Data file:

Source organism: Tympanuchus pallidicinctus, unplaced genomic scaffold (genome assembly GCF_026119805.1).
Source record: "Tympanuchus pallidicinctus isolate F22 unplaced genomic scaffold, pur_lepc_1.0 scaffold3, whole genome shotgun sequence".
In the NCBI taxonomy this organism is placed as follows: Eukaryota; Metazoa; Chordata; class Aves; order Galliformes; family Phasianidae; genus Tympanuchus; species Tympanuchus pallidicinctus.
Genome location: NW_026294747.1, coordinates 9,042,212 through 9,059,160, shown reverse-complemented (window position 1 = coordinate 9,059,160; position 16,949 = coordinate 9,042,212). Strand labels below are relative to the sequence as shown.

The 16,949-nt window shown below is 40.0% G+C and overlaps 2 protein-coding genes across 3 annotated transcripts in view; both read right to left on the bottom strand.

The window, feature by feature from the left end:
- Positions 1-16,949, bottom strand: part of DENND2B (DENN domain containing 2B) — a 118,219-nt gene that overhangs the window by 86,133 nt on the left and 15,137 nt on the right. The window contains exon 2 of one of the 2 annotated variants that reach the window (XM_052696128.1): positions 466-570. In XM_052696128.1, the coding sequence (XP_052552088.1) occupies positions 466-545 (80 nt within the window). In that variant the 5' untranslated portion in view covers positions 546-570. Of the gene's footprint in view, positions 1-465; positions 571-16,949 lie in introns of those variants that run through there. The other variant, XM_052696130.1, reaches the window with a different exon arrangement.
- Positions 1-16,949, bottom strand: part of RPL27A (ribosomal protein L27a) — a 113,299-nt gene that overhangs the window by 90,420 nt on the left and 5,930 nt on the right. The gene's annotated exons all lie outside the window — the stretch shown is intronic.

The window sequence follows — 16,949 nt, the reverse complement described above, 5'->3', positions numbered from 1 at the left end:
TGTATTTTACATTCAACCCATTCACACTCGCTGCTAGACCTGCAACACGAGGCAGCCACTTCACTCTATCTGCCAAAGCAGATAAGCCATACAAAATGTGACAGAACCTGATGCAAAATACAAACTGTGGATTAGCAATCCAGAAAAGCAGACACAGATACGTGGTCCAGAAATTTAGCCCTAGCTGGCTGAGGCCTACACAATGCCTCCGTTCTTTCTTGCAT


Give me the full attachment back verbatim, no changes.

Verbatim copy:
Source organism: Tympanuchus pallidicinctus, unplaced genomic scaffold (genome assembly GCF_026119805.1).
Source record: "Tympanuchus pallidicinctus isolate F22 unplaced genomic scaffold, pur_lepc_1.0 scaffold3, whole genome shotgun sequence".
In the NCBI taxonomy this organism is placed as follows: Eukaryota; Metazoa; Chordata; class Aves; order Galliformes; family Phasianidae; genus Tympanuchus; species Tympanuchus pallidicinctus.
Genome location: NW_026294747.1, coordinates 9,042,212 through 9,059,160, shown reverse-complemented (window position 1 = coordinate 9,059,160; position 16,949 = coordinate 9,042,212). Strand labels below are relative to the sequence as shown.

The 16,949-nt window shown below is 40.0% G+C and overlaps 2 protein-coding genes across 3 annotated transcripts in view; both read right to left on the bottom strand.

The window, feature by feature from the left end:
- Positions 1-16,949, bottom strand: part of DENND2B (DENN domain containing 2B) — a 118,219-nt gene that overhangs the window by 86,133 nt on the left and 15,137 nt on the right. The window contains exon 2 of one of the 2 annotated variants that reach the window (XM_052696128.1): positions 466-570. In XM_052696128.1, the coding sequence (XP_052552088.1) occupies positions 466-545 (80 nt within the window). In that variant the 5' untranslated portion in view covers positions 546-570. Of the gene's footprint in view, positions 1-465; positions 571-16,949 lie in introns of those variants that run through there. The other variant, XM_052696130.1, reaches the window with a different exon arrangement.
- Positions 1-16,949, bottom strand: part of RPL27A (ribosomal protein L27a) — a 113,299-nt gene that overhangs the window by 90,420 nt on the left and 5,930 nt on the right. The gene's annotated exons all lie outside the window — the stretch shown is intronic.

The window sequence follows — 16,949 nt, the reverse complement described above, 5'->3', positions numbered from 1 at the left end:
TGTATTTTACATTCAACCCATTCACACTCGCTGCTAGACCTGCAACACGAGGCAGCCACTTCACTCTATCTGCCAAAGCAGATAAGCCATACAAAATGTGACAGAACCTGATGCAAAATACAAACTGTGGATTAGCAATCCAGAAAAGCAGACACAGATACGTGGTCCAGAAATTTAGCCCTAGCTGGCTGAGGCCTACACAATGCCTCCGTTCTTTCTTGCAT